ISSN (Print) - 0012-9976 | ISSN (Online) - 2349-8846

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Righteous Anger and Non-intervention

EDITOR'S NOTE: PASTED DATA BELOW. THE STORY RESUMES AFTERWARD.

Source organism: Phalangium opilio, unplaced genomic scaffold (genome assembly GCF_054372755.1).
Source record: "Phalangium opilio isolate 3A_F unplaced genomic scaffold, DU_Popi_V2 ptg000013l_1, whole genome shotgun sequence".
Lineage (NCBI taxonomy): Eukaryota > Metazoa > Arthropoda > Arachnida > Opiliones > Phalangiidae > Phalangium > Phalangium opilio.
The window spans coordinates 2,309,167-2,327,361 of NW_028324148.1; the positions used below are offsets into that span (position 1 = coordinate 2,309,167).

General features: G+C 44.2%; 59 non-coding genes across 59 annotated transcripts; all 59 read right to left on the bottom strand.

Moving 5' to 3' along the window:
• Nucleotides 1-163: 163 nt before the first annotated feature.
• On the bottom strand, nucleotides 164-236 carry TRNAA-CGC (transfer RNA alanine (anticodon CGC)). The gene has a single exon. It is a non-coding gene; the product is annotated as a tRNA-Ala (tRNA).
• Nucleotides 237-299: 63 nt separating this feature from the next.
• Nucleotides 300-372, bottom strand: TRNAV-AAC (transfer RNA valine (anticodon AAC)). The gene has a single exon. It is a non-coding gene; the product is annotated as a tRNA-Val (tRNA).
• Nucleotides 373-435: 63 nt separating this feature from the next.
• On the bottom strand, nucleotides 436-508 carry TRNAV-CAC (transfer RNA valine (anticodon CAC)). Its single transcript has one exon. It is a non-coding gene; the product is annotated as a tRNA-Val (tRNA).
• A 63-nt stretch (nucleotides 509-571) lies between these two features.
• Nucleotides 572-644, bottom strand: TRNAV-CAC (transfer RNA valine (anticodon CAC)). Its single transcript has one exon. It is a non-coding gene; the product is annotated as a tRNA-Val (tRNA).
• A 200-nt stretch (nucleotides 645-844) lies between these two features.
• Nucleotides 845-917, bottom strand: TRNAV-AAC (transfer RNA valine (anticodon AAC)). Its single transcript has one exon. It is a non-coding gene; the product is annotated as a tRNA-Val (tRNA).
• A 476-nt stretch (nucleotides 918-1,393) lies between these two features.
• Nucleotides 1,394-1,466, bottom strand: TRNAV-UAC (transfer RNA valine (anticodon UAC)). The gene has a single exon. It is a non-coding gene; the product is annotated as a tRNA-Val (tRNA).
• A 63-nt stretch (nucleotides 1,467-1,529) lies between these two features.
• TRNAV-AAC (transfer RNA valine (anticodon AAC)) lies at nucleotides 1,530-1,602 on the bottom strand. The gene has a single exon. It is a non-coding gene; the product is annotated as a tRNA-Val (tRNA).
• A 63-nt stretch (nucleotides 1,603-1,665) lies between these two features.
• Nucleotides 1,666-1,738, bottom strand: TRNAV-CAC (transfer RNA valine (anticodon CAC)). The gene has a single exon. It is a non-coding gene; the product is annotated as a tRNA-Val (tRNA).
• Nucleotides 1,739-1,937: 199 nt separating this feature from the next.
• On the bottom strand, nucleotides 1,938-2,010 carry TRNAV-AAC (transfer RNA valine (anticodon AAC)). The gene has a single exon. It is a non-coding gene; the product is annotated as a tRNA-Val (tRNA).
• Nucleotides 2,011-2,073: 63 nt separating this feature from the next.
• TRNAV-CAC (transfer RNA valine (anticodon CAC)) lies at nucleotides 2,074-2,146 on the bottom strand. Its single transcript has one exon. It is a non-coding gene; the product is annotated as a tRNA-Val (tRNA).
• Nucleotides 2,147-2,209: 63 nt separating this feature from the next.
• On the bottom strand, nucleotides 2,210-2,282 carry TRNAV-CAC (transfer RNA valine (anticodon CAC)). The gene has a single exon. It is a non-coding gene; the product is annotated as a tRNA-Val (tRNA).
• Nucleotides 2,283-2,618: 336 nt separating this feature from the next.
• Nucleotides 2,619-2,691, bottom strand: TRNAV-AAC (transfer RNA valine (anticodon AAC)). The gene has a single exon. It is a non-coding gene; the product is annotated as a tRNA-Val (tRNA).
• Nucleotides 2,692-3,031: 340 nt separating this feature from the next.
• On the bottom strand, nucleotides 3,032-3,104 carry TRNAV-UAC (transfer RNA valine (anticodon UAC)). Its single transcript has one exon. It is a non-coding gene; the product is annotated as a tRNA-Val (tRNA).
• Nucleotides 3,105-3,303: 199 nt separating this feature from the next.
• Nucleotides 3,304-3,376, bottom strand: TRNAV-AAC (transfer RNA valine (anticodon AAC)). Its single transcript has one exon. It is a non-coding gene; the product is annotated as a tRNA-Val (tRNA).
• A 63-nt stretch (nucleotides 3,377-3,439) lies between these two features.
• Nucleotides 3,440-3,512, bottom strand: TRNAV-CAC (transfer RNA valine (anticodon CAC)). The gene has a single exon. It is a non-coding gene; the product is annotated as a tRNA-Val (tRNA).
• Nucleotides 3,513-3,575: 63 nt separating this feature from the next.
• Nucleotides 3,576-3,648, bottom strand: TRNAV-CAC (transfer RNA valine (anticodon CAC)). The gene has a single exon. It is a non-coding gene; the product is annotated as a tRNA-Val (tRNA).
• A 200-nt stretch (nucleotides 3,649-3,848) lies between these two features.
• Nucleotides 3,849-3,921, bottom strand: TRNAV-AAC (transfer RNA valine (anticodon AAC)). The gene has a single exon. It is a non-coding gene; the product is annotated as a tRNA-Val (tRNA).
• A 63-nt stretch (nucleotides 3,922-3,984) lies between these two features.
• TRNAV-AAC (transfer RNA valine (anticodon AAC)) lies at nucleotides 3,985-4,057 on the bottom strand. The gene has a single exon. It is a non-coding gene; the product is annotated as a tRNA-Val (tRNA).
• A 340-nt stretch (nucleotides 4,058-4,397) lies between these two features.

Righteous Anger and Non-intervention G P D THE Soviets have begun their long innings in Afghanistan on a safe note. Problems uppermost in the Soviet mind must have been the American and the Chinese response to their liberation-adventure. The Americans, of course, have blown hot and cold. Carter could scarcely do otherwise in an election-year. The Pakistanis have been promised some aid. The Defence Secretary, Brown, has travelled to Beijing, The pompous Brzezinski has as usual taken some time off for semiphilosophical musings on the state of the world. Nothing else has happened: By taking the Afghan problem to the Security Council, the Americans signalled that they were reacting essentially on a low key. The Soviets were going to use their veto against any West-sponsored resolution. And they did. Now the General Assembly has done its own ritual. It has passed a resolution which it has no power to implement. The American response thus has amounted to righteous anger and non-intervention.

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